Botswana: Selected Issues and Statistical Appendix

This Selected Issues paper and Statistical Appendix provides medium-term estimates of the cost of the government’s current anti-HTV/AIDS policies and programs in Botswana. The paper throws light on the policy challenges that Botswana authorities face in combating the crisis. The findings suggest that the cost of treating HIV/AIDS patients is likely to be high, about 10 percent of GDP, by 2010 (using the baseline estimates). The paper also analyzes Botswana’s approach to medium-term fiscal management.


This Selected Issues paper and Statistical Appendix provides medium-term estimates of the cost of the government’s current anti-HTV/AIDS policies and programs in Botswana. The paper throws light on the policy challenges that Botswana authorities face in combating the crisis. The findings suggest that the cost of treating HIV/AIDS patients is likely to be high, about 10 percent of GDP, by 2010 (using the baseline estimates). The paper also analyzes Botswana’s approach to medium-term fiscal management.

I. Fiscal Implications of HIV/AIDS Treatment in Botswana1

A. Introduction

1. Botswana faces the highest HIV/AIDS incidence rate in the world. According to the July 2002 UNAIDS Report (UNAIDS, 2002), the number of adults (15-49 age group) infected with the virus increased from an estimated 33.2 percent in 1996 to 38.8 percent in 2001. The social and economic consequences include an overburdened health system, a deteriorating public education system, and a threat to the hitherto impressive improvements in the standards of living of Botswana people. The country has slipped down the human development index ranking of 173 nations, falling from a high of 71 in 1996 to 122 in 1999 and 2000.2 Life expectancy in particular has fallen from 67 years in 1996 to 47 years in 1999, and is projected to drop to 29 years in 2010.3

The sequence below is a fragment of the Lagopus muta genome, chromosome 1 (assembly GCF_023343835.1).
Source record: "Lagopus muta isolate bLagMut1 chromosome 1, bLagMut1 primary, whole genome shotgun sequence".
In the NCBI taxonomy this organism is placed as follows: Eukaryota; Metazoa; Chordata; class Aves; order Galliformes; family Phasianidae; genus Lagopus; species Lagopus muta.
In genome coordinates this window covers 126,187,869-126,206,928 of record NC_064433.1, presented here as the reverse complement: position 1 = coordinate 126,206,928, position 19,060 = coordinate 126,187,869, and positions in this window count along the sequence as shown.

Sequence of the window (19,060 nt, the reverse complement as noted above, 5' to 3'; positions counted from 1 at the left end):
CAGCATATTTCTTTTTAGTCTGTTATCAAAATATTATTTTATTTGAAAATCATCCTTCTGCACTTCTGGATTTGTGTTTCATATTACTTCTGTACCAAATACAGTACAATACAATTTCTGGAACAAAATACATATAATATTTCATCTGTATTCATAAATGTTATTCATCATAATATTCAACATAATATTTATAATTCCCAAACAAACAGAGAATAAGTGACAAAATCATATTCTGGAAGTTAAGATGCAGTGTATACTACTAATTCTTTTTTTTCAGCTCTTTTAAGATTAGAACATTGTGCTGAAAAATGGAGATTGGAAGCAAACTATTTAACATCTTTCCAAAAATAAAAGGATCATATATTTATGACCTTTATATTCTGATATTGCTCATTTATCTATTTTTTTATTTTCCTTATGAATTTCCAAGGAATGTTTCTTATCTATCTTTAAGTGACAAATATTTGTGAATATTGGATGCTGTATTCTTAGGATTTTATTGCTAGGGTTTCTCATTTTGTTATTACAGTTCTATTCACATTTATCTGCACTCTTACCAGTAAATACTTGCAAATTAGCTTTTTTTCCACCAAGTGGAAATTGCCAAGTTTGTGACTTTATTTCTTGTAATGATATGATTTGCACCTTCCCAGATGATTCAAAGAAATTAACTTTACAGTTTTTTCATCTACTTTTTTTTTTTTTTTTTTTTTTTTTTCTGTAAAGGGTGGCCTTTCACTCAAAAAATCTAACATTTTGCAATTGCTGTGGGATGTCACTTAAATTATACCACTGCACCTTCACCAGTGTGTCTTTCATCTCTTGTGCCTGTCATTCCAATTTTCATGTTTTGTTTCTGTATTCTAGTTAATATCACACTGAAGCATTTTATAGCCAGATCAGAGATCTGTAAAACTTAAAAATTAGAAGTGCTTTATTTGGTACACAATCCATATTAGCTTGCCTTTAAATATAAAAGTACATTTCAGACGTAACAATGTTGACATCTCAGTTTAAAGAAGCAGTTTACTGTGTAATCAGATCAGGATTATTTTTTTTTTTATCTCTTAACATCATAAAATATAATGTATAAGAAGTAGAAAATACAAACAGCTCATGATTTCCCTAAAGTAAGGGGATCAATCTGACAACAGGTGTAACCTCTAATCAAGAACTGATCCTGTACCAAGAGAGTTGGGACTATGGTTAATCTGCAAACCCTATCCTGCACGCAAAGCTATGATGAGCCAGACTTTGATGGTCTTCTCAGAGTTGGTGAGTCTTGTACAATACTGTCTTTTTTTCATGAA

2. Over the last several years, the government has responded with well-targeted interventions designed to combat the spread of the disease and provide needed assistance to victims and their families. Budget allocations to the health sector have seen large increases in the last two years, and is projected to rise by 50 percent in the current fiscal-year, 2002/2003. An aggressive education and public enlightenment campaign has been underway for several years, and an antiretroviral therapy has begun on a pilot basis in the major cities. The government’s effort to draw on support from the domestic private sector, as well as the international donor community, has also yielded positive results. Against this backdrop, the aim of the present study is to provide medium-term estimates of the cost of government’s current anti-HIV/AIDS policies and programs, and thereby throw light on the policy challenges that Botswana authorities face in combating the crisis.

B. Background